The bargain made in patents is that society provides protection, in exchange for the inventor disclosing how their machine works. The alternative, as was the case prior to patents, was that guilds were very secretive about their processes and technologies, and if something happened to the guild, the technology disappeared along with them. The patent bargain was made to bring their technological secrets into the public domain.

In the case of a rubber boot on an ethernet cable, there is nothing to disclose. You can figure out all there is to it by looking at it for 2 seconds. There is nothing consequential for society to reverse engineer in lieu of a patent. Protecting a rubber boot with patent protection is a terrible deal for society.

Re:One of these days .... (0)

Anonymous Coward | about a year and a half ago | (#43304659)

Bullshit. Without patents, there is no motivation, at all, for him to tool up and make them, as there is always a larger predator who can out-compete him. In your bullshit worldview, his best case was to sit on his idea, and refuse to innovate, because there would be no possible way for him to recover any profit for the time he spent innovating.

Re:One of these days .... (3, Insightful)

rmstar (114746) | about a year and a half ago | (#43305435)

Bullshit. Without patents, there is no motivation, at all, for him to tool up and make them, as there is always a larger predator who can out-compete him.

If he's the kind of guy who thinks he deserves to get rich for a bit of rubber, then I say let the predators have him.

In your bullshit worldview, his best case was to sit on his idea, and refuse to innovate, because there would be no possible way for him to recover any profit for the time he spent innovating.

If he is the kind of guy who thinks he deserves to get rich for a bit of rubber, then I say let him sit on his idea and rot away.

Re:One of these days .... (1)

Svartalf (2997) | about a year and a half ago | (#43305627)

If you believe that this is the case, I've a bit of seaside property on the middle of the Florida coastline (It's dry, I PROMISE!) and a bit of bridge to sell you.

A Patent is only worth the amount of money you've got to litigate an infringer into submission- for starters.

Worse, there's so damned many Patents out there that you're NOT assured of anything in regards to that "motivation" you speak of.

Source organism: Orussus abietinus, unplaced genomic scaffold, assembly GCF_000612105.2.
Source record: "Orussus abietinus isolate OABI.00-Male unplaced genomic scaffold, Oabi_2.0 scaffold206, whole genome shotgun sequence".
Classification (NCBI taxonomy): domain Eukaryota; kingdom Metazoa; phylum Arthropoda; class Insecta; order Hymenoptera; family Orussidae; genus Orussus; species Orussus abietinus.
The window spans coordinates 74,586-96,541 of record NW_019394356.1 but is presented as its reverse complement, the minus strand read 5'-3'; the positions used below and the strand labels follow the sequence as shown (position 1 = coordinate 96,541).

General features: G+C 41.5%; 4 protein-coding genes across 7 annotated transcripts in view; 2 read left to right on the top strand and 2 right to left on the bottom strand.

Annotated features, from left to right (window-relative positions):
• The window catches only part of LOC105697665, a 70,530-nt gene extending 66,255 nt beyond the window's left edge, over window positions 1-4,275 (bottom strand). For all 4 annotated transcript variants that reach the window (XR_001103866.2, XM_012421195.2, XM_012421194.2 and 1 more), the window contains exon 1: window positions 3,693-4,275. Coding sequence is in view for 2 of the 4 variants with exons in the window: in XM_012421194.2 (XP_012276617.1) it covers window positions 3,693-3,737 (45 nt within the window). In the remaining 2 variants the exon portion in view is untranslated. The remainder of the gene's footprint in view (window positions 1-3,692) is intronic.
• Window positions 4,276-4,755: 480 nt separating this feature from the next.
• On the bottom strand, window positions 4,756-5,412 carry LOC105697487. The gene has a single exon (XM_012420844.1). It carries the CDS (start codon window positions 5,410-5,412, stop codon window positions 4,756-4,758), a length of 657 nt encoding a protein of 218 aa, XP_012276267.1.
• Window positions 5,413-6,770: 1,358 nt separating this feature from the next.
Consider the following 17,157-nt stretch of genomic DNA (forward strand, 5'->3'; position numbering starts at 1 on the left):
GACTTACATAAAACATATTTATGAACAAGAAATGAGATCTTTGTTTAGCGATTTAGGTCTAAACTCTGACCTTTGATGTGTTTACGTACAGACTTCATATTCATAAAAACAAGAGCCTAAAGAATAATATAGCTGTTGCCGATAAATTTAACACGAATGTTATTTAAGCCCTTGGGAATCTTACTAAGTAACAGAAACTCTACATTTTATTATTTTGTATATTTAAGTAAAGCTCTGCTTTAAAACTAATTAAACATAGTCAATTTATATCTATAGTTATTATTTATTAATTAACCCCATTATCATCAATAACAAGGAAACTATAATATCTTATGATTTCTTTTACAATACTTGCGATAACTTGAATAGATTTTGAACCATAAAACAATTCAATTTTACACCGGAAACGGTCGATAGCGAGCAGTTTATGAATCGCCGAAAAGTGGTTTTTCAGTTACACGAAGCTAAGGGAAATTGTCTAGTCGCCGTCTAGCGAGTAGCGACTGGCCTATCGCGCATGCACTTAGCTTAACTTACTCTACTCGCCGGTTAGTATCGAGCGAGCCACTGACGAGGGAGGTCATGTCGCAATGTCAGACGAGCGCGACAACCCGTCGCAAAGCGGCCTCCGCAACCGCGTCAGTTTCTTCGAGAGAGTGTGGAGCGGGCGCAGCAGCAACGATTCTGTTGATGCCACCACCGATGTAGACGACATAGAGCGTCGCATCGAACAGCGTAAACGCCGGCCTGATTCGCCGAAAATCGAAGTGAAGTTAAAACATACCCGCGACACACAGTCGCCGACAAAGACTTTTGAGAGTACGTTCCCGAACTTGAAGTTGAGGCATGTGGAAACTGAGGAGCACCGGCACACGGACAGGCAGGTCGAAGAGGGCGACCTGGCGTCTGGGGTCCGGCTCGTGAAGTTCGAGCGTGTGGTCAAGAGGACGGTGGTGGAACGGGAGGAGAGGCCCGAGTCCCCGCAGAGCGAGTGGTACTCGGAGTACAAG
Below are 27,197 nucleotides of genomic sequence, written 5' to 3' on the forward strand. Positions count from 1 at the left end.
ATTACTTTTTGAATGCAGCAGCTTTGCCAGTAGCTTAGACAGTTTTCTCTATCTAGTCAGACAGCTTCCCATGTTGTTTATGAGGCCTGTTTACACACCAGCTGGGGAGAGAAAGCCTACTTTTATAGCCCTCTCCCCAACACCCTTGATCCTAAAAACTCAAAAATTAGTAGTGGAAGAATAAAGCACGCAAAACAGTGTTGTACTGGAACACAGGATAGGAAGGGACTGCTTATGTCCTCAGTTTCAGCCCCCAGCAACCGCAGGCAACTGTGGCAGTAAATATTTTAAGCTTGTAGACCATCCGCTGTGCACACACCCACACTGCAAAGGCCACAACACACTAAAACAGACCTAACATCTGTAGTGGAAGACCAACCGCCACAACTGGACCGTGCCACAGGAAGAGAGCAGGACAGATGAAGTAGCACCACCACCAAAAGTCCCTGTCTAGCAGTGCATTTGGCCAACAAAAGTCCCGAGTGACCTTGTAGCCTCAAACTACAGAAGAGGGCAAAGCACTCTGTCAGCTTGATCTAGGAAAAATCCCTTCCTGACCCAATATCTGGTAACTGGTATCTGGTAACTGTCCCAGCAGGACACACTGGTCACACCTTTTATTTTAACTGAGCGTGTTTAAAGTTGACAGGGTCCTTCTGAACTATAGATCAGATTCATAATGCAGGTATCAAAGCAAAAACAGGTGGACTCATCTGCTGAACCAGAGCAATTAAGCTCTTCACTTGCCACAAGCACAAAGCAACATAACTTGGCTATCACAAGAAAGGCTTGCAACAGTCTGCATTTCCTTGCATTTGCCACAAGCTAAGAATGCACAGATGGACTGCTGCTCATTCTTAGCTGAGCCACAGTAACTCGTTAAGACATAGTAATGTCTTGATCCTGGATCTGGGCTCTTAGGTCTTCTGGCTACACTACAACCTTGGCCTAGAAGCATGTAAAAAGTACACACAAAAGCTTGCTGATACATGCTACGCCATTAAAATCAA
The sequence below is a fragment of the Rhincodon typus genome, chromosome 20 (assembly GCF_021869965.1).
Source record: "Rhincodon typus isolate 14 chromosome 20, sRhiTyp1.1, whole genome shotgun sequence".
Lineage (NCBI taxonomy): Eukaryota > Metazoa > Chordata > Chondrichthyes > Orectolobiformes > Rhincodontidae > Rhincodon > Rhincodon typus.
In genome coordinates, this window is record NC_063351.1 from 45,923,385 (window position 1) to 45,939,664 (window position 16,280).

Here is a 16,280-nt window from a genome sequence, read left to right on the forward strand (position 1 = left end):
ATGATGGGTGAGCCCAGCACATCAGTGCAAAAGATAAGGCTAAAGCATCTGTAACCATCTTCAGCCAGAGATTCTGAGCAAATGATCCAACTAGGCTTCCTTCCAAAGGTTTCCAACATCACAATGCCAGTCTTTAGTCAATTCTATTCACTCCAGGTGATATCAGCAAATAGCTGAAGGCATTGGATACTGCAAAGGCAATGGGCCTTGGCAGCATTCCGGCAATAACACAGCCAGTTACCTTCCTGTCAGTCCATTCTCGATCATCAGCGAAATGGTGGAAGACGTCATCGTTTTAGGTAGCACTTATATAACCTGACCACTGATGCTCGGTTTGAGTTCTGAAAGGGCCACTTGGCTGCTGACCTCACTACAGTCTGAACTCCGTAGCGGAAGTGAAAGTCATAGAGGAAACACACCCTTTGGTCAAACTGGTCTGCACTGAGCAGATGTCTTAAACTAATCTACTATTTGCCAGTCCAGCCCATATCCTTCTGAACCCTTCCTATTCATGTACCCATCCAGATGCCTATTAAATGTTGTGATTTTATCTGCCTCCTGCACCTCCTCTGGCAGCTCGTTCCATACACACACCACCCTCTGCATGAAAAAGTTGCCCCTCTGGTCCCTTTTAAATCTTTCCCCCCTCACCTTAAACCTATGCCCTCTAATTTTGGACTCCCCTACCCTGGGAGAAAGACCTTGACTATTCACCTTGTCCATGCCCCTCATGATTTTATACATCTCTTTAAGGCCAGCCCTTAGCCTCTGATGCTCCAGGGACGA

This is not to say you shouldn't be patenting things- but the bullshit you just spouted off...well, only the foolish believe that these days.

Re:One of these days .... (1)

firewrought (36952) | about a year and a half ago | (#43306727)

Bullshit. Without patents, there is no motivation, at all, for him to tool up and make them.

Um... I doubt the tooling costs for a little rubber coating would be all that significant for an existing cable manufacturer. If you have that idea first, you'd definitely wouldn't sit on it because your competition is going to figure it out sooner or later and snag (heh heh) the opportunity for product differentiation. You see, there is a motivation for R&D other than patents, and it's called market forces. Keeping your R&D at zero is an non-optimal strategy (classic prisoner's dilemma) when you have healthy competition. Heck, even if you had a monopoly on all cable manufacturing, it would still be smart to do the R&D so you can offer products at different price tiers (like how Monster makes a cadillac HDTV cable, cause some folks will always pay more).

Re:One of these days .... (1)

K. S. Kyosuke (729550) | about a year and a half ago | (#43308045)

Without patents, there is no motivation, at all, for him to tool up and make them, as there is always a larger predator who can out-compete him.

Whereas with patents, the larger predators like MS, Apple and others are terrified of single inventors with patents, with their legal teams running around screaming "What will we do? What will we do?". It's good that patents protect small inventors and prevent them from being squashed.

Re:One of these days .... (0)

Anonymous Coward | about a year and a half ago | (#43309213)

Nonesense, being the first in a market is a huge advantage. Plus any competitor has tool up and debug prototypes, at what turns out to be nearly similar costs.

  At the begining of the industrial revolution it took 14 years to really gear up to full production from a prototype. (You had a half doze apprentices that took seven years to train, and then they took seven years to train thier apprentices, and then you might be able to meet basic demand and have a footing to compete against an established workshop.